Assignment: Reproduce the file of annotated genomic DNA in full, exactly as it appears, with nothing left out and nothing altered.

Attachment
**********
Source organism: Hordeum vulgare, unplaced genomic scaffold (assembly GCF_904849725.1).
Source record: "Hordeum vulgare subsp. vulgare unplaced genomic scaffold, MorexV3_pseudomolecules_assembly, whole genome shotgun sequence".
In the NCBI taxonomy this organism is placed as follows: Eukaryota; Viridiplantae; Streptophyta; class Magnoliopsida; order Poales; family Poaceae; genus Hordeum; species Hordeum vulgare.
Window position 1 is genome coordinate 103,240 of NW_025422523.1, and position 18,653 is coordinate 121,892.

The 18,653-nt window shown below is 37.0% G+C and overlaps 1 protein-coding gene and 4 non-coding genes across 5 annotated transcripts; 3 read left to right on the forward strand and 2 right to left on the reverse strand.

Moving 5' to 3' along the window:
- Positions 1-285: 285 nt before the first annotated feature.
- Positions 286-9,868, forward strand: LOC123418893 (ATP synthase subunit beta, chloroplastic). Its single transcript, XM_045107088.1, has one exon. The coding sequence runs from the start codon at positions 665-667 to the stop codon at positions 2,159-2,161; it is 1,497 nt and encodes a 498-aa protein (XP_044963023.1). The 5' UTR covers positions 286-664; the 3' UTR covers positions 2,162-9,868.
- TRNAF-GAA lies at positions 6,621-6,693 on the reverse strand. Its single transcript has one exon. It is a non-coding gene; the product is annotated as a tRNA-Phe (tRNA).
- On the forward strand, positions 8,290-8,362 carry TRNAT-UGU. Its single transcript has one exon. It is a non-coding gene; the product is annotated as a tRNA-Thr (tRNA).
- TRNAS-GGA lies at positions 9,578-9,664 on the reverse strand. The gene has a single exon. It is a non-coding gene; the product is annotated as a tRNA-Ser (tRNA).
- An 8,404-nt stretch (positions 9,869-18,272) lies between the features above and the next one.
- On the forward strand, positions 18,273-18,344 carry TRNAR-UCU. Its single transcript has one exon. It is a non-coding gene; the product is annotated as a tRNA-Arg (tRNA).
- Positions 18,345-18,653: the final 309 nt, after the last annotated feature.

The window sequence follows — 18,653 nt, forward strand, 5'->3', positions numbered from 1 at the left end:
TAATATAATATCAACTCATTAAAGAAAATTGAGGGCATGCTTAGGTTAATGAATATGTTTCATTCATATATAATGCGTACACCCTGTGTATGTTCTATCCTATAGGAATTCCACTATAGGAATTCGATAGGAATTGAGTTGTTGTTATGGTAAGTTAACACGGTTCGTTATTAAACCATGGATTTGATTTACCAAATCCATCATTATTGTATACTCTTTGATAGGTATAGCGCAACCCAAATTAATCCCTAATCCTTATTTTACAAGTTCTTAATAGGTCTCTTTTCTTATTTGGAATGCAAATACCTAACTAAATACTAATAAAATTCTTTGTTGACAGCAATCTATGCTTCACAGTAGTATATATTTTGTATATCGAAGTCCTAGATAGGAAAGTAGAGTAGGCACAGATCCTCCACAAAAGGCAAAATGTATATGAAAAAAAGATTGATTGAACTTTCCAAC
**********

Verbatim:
Source organism: Hordeum vulgare, unplaced genomic scaffold (assembly GCF_904849725.1).
Source record: "Hordeum vulgare subsp. vulgare unplaced genomic scaffold, MorexV3_pseudomolecules_assembly, whole genome shotgun sequence".
In the NCBI taxonomy this organism is placed as follows: Eukaryota; Viridiplantae; Streptophyta; class Magnoliopsida; order Poales; family Poaceae; genus Hordeum; species Hordeum vulgare.
Window position 1 is genome coordinate 103,240 of NW_025422523.1, and position 18,653 is coordinate 121,892.

The 18,653-nt window shown below is 37.0% G+C and overlaps 1 protein-coding gene and 4 non-coding genes across 5 annotated transcripts; 3 read left to right on the forward strand and 2 right to left on the reverse strand.

Moving 5' to 3' along the window:
- Positions 1-285: 285 nt before the first annotated feature.
- Positions 286-9,868, forward strand: LOC123418893 (ATP synthase subunit beta, chloroplastic). Its single transcript, XM_045107088.1, has one exon. The coding sequence runs from the start codon at positions 665-667 to the stop codon at positions 2,159-2,161; it is 1,497 nt and encodes a 498-aa protein (XP_044963023.1). The 5' UTR covers positions 286-664; the 3' UTR covers positions 2,162-9,868.
- TRNAF-GAA lies at positions 6,621-6,693 on the reverse strand. Its single transcript has one exon. It is a non-coding gene; the product is annotated as a tRNA-Phe (tRNA).
- On the forward strand, positions 8,290-8,362 carry TRNAT-UGU. Its single transcript has one exon. It is a non-coding gene; the product is annotated as a tRNA-Thr (tRNA).
- TRNAS-GGA lies at positions 9,578-9,664 on the reverse strand. The gene has a single exon. It is a non-coding gene; the product is annotated as a tRNA-Ser (tRNA).
- An 8,404-nt stretch (positions 9,869-18,272) lies between the features above and the next one.
- On the forward strand, positions 18,273-18,344 carry TRNAR-UCU. Its single transcript has one exon. It is a non-coding gene; the product is annotated as a tRNA-Arg (tRNA).
- Positions 18,345-18,653: the final 309 nt, after the last annotated feature.

The window sequence follows — 18,653 nt, forward strand, 5'->3', positions numbered from 1 at the left end:
TAATATAATATCAACTCATTAAAGAAAATTGAGGGCATGCTTAGGTTAATGAATATGTTTCATTCATATATAATGCGTACACCCTGTGTATGTTCTATCCTATAGGAATTCCACTATAGGAATTCGATAGGAATTGAGTTGTTGTTATGGTAAGTTAACACGGTTCGTTATTAAACCATGGATTTGATTTACCAAATCCATCATTATTGTATACTCTTTGATAGGTATAGCGCAACCCAAATTAATCCCTAATCCTTATTTTACAAGTTCTTAATAGGTCTCTTTTCTTATTTGGAATGCAAATACCTAACTAAATACTAATAAAATTCTTTGTTGACAGCAATCTATGCTTCACAGTAGTATATATTTTGTATATCGAAGTCCTAGATAGGAAAGTAGAGTAGGCACAGATCCTCCACAAAAGGCAAAATGTATATGAAAAAAAGATTGATTGAACTTTCCAAC